Five ‘s Weblog

October 11, 2007

Ajax, IE and Firefox!

Filed under: Programming — by powerdream5 @ 1:42 am
Tags: , , ,

       As a web programmer, I believe that you must have complained the differences between IE and firefox. Sometimes, the web you designed looks perfect in one web browser, but looks ugly in other browsers. Furthermore, because IE and Firefox parse javascript in different ways, when we use the technology of ajax, sometimes, we have to program for IE and firefox separately.
      Today, I am going to show an example of using javascript to parse XML files in both IE and firefox, so the the application would behave the same in both of the web browsers.

      The interface of the example looks like:

10_1_2007.JPG

        Each time, after selecting a country from the drop list of country, a request will be sent to the server for the xml files. For this example, I prepare two xml files, china.xml and united_state.xml separately. Then, the client will get the response from the server, and it will parse the xml file and display the cities of the coutry in the list under the lable of city.

//china.xml
<?xml version=”1.0″ encoding=”gb2312″?>
<cities>
      <city>Beijing</city>
      <city>Shanghai</city>
      <city>Chengdu</city>
      <city>Wuhan</city>
      <city>Changsha</city>
</cities>

//united_state.xml
<?xml version=”1.0″ encoding=”gb2312″?>
<cities>
      <city>New York</city>
      <city>Sanfrancisco</city>
      <city>Los Angeles</city>
      <city>Philadelphia</city>
      <city>Chicago</city>
      <city>Seattle</city>
      <city>Houston</city>
</cities>

The core javascript code are showed below:

    //create the ajax coonnection
    //for IE

    var req = null;
    if(window.ActiveXObject)
    {
          req = new ActiveXObject(“Microsoft.XMLHTTP”);
    }
    //for Firefox
    else if(window.XMLHttpRequest)
    {
          req = new XMLHttpRequest();
    }
    //define the file requested
    var url = document.form1.country.options[selected].value+”.xml”;
    //define which function to deal with the result of the request
    req.onreadystatechange = getCities;
    //using Post or get method to send the request,we use get method here
    req.open(“GET”,url, true);
    //send request to the server
    //there is a trick, when you don’t want to send any parameters
    //you need to use null, otherwise, there will be some problem in Firefox

       req.send(null);

function getCities(){
   //when the request is complete
   if(req.readyState == 4){
       //check if the request is success
      if(req.status == 200){
            //req.responseText represents the returning text from the server
           var response = req.responseText;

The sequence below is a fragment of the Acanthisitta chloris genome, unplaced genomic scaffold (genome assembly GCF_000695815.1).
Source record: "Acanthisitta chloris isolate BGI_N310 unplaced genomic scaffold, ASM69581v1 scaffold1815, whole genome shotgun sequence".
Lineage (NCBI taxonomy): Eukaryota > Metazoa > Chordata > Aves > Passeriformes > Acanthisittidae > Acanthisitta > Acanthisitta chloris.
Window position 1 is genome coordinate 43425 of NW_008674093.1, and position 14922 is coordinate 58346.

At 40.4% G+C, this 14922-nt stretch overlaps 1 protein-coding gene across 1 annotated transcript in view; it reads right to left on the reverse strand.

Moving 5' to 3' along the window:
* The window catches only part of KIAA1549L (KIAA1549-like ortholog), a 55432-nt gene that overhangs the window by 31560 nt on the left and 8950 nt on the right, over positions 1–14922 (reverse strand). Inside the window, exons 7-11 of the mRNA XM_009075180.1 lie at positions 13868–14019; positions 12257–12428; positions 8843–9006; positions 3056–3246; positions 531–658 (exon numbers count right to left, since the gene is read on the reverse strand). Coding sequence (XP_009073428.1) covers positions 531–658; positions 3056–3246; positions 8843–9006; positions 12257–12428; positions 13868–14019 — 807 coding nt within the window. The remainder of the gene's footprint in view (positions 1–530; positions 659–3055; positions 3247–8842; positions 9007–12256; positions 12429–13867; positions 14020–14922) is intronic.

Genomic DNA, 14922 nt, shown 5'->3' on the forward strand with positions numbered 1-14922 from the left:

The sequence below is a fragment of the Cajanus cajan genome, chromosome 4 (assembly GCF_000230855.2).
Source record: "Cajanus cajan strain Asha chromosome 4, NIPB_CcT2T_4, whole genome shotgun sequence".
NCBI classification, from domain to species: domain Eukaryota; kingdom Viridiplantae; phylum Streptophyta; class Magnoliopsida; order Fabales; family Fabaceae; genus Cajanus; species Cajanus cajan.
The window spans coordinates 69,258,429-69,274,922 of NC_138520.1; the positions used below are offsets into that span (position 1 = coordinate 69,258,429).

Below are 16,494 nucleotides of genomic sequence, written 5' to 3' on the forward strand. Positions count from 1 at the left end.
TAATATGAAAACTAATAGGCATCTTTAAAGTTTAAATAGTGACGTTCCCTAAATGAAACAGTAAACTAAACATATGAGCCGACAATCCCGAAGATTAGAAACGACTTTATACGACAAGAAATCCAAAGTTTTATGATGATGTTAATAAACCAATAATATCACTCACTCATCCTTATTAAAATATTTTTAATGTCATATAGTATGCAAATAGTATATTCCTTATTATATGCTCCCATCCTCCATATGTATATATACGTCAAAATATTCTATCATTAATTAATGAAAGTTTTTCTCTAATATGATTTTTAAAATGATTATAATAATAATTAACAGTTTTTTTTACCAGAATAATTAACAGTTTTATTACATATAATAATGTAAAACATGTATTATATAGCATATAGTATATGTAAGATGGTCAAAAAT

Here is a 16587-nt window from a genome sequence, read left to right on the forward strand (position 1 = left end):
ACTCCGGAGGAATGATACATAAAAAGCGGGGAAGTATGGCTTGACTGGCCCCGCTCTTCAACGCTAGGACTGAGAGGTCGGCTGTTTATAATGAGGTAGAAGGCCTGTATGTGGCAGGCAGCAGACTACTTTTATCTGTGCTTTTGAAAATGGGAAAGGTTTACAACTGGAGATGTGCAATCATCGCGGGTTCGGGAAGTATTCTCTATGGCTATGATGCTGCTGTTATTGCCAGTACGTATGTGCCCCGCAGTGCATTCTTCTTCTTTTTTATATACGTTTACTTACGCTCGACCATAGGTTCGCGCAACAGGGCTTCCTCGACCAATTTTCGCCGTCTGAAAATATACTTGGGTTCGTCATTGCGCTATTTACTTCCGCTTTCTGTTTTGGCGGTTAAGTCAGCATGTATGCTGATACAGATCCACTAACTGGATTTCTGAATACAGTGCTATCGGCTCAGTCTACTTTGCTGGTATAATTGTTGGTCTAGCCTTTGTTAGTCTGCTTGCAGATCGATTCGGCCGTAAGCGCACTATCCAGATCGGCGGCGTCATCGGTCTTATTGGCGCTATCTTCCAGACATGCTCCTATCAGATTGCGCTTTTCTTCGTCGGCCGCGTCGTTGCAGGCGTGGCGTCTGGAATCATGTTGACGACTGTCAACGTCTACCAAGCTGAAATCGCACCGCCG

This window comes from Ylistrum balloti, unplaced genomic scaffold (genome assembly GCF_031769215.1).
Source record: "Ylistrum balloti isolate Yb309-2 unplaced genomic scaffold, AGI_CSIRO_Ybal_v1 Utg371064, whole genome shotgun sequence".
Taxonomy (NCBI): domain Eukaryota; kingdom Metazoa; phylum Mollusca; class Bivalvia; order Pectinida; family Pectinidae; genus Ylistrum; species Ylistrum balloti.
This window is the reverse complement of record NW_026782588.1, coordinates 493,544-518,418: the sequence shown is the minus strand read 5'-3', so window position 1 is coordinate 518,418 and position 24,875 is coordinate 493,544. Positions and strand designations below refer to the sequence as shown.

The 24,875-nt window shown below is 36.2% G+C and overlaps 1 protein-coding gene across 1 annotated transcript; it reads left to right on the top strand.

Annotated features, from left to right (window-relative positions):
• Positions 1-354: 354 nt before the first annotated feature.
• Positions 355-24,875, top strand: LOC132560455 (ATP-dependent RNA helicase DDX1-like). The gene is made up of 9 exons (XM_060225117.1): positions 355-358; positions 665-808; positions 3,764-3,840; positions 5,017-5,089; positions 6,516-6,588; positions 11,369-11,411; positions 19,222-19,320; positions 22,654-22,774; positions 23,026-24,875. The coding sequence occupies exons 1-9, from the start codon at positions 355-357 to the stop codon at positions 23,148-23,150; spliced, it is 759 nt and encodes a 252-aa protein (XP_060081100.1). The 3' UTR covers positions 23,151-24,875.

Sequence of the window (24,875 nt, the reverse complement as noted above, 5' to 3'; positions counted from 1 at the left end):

var xmlDoc;
           var value;
           document.form1.city.options.length = 0;
          //for IE
         if (window.ActiveXObject)
        {
             //crate xml docuemnt object in IE
            xmlDoc=new ActiveXObject(“Microsoft.XMLDOM”);
            xmlDoc.async=”false”;
            xmlDoc.loadXML(response);
            var x = xmlDoc.documentElement;
            //navigate the xml docuemnt object
            //take notice: firstly, we assign 0 to i, then i adds 1 each time

           for (var i=0;i<x.childNodes.length;(i = i+1))
          {
                 value = x.childNodes[i].childNodes[0].nodeValue;
                 //add the city to the list one by one
                 document.form1.city.options[i] = new Option(value,value);
          }    
       }
        //for Firefox
       else
       {
           //create the xml docuemnt object in firefox
           var parser=new DOMParser();
           xmlDoc=parser.parseFromString(response,”text/xml”);
           var x = xmlDoc.documentElement;
           var num = 0;
           //take notice: firstly, we assign 1 to i, then i adds 2 each time
           for (var i=1;i<x.childNodes.length;(i = i+2))
           {
                 value = x.childNodes[i].childNodes[0].nodeValue;
                 //add the city to the list one by one
                 document.form1.city.options[num] = new Option(value,value);
                 num++;
            }   
         }
       }
     }
  }

The html code is listed below:

<form name=”form1″>
     <table width=”300″ border=”0″>
          <tr>
              <td width=”150″ align=”center”>Country</td>
              <td width=”150″ align=”center”>City</td>
          </tr>
          <tr>
              <td valign=”top” align=”center”>
                    <select name=”country” onchange=”getTheCity()”>
                         <option></option>
                         <option value=”china”>China</option>
                         <option value=”united_state”>United State</option>
                    </select>
              </td>
               <td>
                     <select name=”city” size=”10″ style=”width:140px”>
                     </select>
               </td>
          </tr>
     </table>
 </form>

You can see the perfomance of this example through this link

10_2_2007.JPG

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3 Comments »

  1. Hey, great article it totally helped me out!

    I had trouble interpreting the XML with FF, but you pointed out the subtle differences it has with IE which got me on the right track.

    Thanks a lot!

    Comment by Wouter — July 3, 2008 @ 4:34 pm |Reply

  2. Really it is a good article

    Comment by Ashraf Abu Aisheh — April 6, 2010 @ 2:59 am |Reply


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